And with that said, that means that you have to be okay with the idea of failing. You have to get comfortable with failing. And that moves right into the next shift. You have to go from avoiding discomfort at all costs to embracing it, to embracing the discomfort and the risk and being courageous enough to take those steps, even when you know you may fail, risking it because of the potential reward. Number 4, you need to work on your business, not just in the business. So when you're an employee, you're working in your business. You're doing what needs to be done. You've got a task list and you're checking it off.

 

You're just focused on getting the job done. But as an entrepreneur, you have to take time and set it aside. Some CEO time. Maybe even a day where you focus on the business, where you work on the business, the future of the business, you think through strategy envision for your next steps, that leads into the 5th shift that you need to make. As an employee, you may focus more on the present. You're just showing up each and every day focusing on what has to happen that day and trying to get through it. But as the Visionary, it's your responsibility to think about the future, to realize that what you do today will impact where your business is 5 months from now, a year from now and having the sense of urgency to do what needs to be done to move your business further, faster. Number 6.

 

As an employee, you might make decisions without any data or numbers, but as an employee, you have to look at the metrics. If you're not keeping up with your bookkeeping on a regular basis and you're making decisions about how and where to invest or you're going off of a gut feeling of how your business is doing revenue wise, but you don't have the numbers, then you're not making the best decisions for your business. You're probably causing yourself undue stress or maybe you should be focused more on the numbers and you're taking it easy. Or maybe you're making decisions about your marketing based on that gut feel versus the metrics that actually tell you how a campaign is performing, go back and listen to the podcast about facts versus feelings, where I really dive into this one piece in greater detail. Number 7, you're so used to having a boss as an employee and keeping your boss happy, that sometimes as an entrepreneur, you first start out treating your clients like they are your boss, but they're not. You're the boss. You can't let your clients Bossier Around, you're there to serve them, to give them an incredible experience, to deliver results, but they're not the boss. You're the boss.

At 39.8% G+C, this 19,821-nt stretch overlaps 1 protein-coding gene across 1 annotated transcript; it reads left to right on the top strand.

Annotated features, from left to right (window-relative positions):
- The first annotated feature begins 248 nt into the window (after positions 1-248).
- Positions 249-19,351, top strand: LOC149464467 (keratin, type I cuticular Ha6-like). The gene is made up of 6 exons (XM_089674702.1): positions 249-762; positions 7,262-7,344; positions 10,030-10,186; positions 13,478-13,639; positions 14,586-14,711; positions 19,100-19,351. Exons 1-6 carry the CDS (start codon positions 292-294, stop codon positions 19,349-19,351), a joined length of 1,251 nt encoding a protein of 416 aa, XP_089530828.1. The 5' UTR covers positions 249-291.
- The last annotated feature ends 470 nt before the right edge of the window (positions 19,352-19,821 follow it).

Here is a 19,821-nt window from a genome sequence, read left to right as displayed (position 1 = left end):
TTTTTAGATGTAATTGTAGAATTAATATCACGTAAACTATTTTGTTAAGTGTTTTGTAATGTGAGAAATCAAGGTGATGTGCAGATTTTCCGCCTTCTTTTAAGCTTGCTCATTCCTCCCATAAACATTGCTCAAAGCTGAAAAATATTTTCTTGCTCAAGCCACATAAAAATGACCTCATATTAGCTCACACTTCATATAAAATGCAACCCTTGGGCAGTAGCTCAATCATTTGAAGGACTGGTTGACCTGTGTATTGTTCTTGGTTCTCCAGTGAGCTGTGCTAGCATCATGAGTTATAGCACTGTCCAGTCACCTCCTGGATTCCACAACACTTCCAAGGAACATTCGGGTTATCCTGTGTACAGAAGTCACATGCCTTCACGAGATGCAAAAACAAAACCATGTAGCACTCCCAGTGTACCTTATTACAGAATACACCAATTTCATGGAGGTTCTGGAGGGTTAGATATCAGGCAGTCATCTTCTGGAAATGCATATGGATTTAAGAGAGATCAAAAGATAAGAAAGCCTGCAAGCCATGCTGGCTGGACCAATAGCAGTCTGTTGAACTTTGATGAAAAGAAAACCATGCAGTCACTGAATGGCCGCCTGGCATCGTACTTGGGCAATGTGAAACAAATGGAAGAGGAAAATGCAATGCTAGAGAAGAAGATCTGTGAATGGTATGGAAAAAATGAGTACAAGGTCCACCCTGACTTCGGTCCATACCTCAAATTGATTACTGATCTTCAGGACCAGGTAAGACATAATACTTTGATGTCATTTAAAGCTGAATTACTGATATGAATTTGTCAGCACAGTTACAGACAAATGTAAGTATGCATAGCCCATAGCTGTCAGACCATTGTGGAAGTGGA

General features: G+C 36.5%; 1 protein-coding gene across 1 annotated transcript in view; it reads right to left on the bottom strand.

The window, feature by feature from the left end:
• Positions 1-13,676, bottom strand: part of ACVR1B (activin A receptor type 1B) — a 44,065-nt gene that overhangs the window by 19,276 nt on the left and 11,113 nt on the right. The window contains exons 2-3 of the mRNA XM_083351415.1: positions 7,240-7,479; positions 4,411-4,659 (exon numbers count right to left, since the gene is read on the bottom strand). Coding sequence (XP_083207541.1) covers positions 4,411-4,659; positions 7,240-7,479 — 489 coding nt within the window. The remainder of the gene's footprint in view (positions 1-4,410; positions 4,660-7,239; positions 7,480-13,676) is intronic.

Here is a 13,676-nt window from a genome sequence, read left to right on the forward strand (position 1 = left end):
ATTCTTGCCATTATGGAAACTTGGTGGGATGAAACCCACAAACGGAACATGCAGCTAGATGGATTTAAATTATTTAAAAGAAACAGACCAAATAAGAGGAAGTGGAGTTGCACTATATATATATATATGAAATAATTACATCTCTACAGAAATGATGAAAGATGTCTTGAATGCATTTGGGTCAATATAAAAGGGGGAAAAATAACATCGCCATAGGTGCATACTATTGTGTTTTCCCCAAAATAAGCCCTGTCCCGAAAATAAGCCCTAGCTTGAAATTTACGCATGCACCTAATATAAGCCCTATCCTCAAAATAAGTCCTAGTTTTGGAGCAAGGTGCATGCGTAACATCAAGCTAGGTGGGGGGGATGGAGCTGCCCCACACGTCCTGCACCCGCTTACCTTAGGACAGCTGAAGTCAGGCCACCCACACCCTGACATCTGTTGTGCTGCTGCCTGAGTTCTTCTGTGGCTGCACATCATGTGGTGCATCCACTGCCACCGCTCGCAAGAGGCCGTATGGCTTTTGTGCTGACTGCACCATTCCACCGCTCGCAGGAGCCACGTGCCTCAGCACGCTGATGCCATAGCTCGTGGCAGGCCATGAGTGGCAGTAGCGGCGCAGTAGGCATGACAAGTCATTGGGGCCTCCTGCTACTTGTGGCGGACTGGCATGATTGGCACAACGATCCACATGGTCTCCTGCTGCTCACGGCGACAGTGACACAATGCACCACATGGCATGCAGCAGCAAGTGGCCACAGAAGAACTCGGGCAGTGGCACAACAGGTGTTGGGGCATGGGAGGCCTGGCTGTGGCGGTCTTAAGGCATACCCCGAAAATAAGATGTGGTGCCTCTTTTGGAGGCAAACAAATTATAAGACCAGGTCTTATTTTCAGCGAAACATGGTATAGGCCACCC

This is your business. And that means setting some boundaries. When you had a boss in your 9 to 5 and they stormed into your office unannounced, they interrupted what you're doing, and they gave you loads of new work, you may not have had the ability to really say no. And when you transition into this world of entrepreneurship and you take on those same characteristics and apply them to your clients, you're setting yourself up for so much trouble. You've gotta create those boundaries. And number 8, the 8th shift that you need to make is going from an employee who has a hard time being a beginner, who's constantly striving and growing and becoming that expert and wanting to prove yourself, and get those promotions and perform, perform, perform, that when you become an entrepreneur, you wanna act like you know it all and you don't prioritize learning. Maybe you have a lot of discomfort around the idea of being a beginner again. That as an entrepreneur, especially as a solopreneur, there are so many things that you need to learn.

 

And instead of putting your blinders on and telling yourself, I already know what I'm doing. I don't need to learn that. And closing your mind off to learning new things, I encourage you to really open your mind, to challenge yourself, to allow yourself to see new material as if you are a beginner, you're in the best position to learn when you do that. If you try to convince yourself that you already know something or know enough of something, and you don't really open yourself up to listen and learn, then you won't retain it. Your mind actually will shut down and stop retaining the information. So have you made these shifts, these 8 shifts? Have you transitioned from being an employee to an entrepreneur, or is there 1 or more areas where this employee mindset is still holding you back? If so, then know that it's normal, but awareness is everything. And now that you know you have a choice, you can make the shift and allow it to stop holding you and your business back. You're the boss.

 

You're the entrepreneur. Stop acting like the employee and take charge. I'll see you next week.